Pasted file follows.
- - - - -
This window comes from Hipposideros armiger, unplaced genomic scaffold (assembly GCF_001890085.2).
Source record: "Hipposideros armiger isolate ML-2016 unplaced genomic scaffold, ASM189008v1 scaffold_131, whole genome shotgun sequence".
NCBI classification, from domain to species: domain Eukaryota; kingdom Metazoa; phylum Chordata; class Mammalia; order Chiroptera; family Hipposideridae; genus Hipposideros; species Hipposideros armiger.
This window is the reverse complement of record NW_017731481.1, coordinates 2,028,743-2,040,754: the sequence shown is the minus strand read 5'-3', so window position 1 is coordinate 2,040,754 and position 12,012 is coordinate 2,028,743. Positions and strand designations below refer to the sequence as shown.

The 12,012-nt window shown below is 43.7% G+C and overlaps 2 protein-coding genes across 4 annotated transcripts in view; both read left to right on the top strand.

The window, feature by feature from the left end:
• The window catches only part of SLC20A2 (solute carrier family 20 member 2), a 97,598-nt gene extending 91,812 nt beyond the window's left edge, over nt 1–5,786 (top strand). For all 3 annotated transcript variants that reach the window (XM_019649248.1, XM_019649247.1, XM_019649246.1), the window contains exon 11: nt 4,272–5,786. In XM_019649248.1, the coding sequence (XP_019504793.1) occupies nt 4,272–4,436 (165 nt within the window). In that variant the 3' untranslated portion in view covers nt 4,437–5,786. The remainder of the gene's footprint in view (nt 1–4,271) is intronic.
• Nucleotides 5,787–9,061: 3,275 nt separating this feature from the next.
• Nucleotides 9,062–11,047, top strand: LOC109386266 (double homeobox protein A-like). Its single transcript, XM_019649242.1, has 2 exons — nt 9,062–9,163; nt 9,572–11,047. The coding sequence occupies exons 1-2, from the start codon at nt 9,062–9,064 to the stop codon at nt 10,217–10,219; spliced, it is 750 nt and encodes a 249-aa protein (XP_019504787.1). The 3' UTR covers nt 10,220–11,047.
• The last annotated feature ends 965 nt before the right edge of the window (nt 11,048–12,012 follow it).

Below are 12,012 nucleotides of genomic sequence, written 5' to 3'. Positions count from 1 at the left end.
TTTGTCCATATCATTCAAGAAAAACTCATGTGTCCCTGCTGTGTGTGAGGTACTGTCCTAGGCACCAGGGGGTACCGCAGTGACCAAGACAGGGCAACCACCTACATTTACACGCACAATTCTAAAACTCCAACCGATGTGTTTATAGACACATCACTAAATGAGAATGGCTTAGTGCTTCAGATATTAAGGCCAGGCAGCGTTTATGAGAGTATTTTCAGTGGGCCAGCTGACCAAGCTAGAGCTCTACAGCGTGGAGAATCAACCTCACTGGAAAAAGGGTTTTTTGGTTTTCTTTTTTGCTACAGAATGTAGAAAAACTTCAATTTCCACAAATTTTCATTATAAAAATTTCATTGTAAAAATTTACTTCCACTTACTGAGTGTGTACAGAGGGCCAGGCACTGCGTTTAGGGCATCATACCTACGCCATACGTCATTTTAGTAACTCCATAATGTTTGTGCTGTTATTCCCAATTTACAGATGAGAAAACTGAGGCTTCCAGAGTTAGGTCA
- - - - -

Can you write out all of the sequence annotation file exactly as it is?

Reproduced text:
This window comes from Hipposideros armiger, unplaced genomic scaffold (assembly GCF_001890085.2).
Source record: "Hipposideros armiger isolate ML-2016 unplaced genomic scaffold, ASM189008v1 scaffold_131, whole genome shotgun sequence".
NCBI classification, from domain to species: domain Eukaryota; kingdom Metazoa; phylum Chordata; class Mammalia; order Chiroptera; family Hipposideridae; genus Hipposideros; species Hipposideros armiger.
This window is the reverse complement of record NW_017731481.1, coordinates 2,028,743-2,040,754: the sequence shown is the minus strand read 5'-3', so window position 1 is coordinate 2,040,754 and position 12,012 is coordinate 2,028,743. Positions and strand designations below refer to the sequence as shown.

The 12,012-nt window shown below is 43.7% G+C and overlaps 2 protein-coding genes across 4 annotated transcripts in view; both read left to right on the top strand.

The window, feature by feature from the left end:
• The window catches only part of SLC20A2 (solute carrier family 20 member 2), a 97,598-nt gene extending 91,812 nt beyond the window's left edge, over nt 1–5,786 (top strand). For all 3 annotated transcript variants that reach the window (XM_019649248.1, XM_019649247.1, XM_019649246.1), the window contains exon 11: nt 4,272–5,786. In XM_019649248.1, the coding sequence (XP_019504793.1) occupies nt 4,272–4,436 (165 nt within the window). In that variant the 3' untranslated portion in view covers nt 4,437–5,786. The remainder of the gene's footprint in view (nt 1–4,271) is intronic.
• Nucleotides 5,787–9,061: 3,275 nt separating this feature from the next.
• Nucleotides 9,062–11,047, top strand: LOC109386266 (double homeobox protein A-like). Its single transcript, XM_019649242.1, has 2 exons — nt 9,062–9,163; nt 9,572–11,047. The coding sequence occupies exons 1-2, from the start codon at nt 9,062–9,064 to the stop codon at nt 10,217–10,219; spliced, it is 750 nt and encodes a 249-aa protein (XP_019504787.1). The 3' UTR covers nt 10,220–11,047.
• The last annotated feature ends 965 nt before the right edge of the window (nt 11,048–12,012 follow it).

Below are 12,012 nucleotides of genomic sequence, written 5' to 3'. Positions count from 1 at the left end.
TTTGTCCATATCATTCAAGAAAAACTCATGTGTCCCTGCTGTGTGTGAGGTACTGTCCTAGGCACCAGGGGGTACCGCAGTGACCAAGACAGGGCAACCACCTACATTTACACGCACAATTCTAAAACTCCAACCGATGTGTTTATAGACACATCACTAAATGAGAATGGCTTAGTGCTTCAGATATTAAGGCCAGGCAGCGTTTATGAGAGTATTTTCAGTGGGCCAGCTGACCAAGCTAGAGCTCTACAGCGTGGAGAATCAACCTCACTGGAAAAAGGGTTTTTTGGTTTTCTTTTTTGCTACAGAATGTAGAAAAACTTCAATTTCCACAAATTTTCATTATAAAAATTTCATTGTAAAAATTTACTTCCACTTACTGAGTGTGTACAGAGGGCCAGGCACTGCGTTTAGGGCATCATACCTACGCCATACGTCATTTTAGTAACTCCATAATGTTTGTGCTGTTATTCCCAATTTACAGATGAGAAAACTGAGGCTTCCAGAGTTAGGTCA